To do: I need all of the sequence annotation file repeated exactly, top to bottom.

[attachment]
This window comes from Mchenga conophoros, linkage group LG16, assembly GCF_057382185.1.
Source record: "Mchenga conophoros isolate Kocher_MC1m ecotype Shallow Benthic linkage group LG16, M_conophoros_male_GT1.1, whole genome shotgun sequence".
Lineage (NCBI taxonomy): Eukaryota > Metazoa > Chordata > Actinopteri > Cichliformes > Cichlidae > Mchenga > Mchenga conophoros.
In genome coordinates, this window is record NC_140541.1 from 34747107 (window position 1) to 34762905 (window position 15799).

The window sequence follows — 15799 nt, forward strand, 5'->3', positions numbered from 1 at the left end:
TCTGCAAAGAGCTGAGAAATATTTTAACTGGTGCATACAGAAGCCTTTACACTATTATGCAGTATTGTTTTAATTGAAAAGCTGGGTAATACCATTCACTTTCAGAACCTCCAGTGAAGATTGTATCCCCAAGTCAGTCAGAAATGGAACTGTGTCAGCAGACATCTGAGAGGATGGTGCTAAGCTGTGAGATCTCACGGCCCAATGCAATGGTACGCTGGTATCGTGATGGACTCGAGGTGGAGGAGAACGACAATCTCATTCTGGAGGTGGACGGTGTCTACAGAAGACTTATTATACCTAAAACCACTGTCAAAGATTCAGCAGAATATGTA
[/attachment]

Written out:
This window comes from Mchenga conophoros, linkage group LG16, assembly GCF_057382185.1.
Source record: "Mchenga conophoros isolate Kocher_MC1m ecotype Shallow Benthic linkage group LG16, M_conophoros_male_GT1.1, whole genome shotgun sequence".
Lineage (NCBI taxonomy): Eukaryota > Metazoa > Chordata > Actinopteri > Cichliformes > Cichlidae > Mchenga > Mchenga conophoros.
In genome coordinates, this window is record NC_140541.1 from 34747107 (window position 1) to 34762905 (window position 15799).

The window sequence follows — 15799 nt, forward strand, 5'->3', positions numbered from 1 at the left end:
TCTGCAAAGAGCTGAGAAATATTTTAACTGGTGCATACAGAAGCCTTTACACTATTATGCAGTATTGTTTTAATTGAAAAGCTGGGTAATACCATTCACTTTCAGAACCTCCAGTGAAGATTGTATCCCCAAGTCAGTCAGAAATGGAACTGTGTCAGCAGACATCTGAGAGGATGGTGCTAAGCTGTGAGATCTCACGGCCCAATGCAATGGTACGCTGGTATCGTGATGGACTCGAGGTGGAGGAGAACGACAATCTCATTCTGGAGGTGGACGGTGTCTACAGAAGACTTATTATACCTAAAACCACTGTCAAAGATTCAGCAGAATATGTA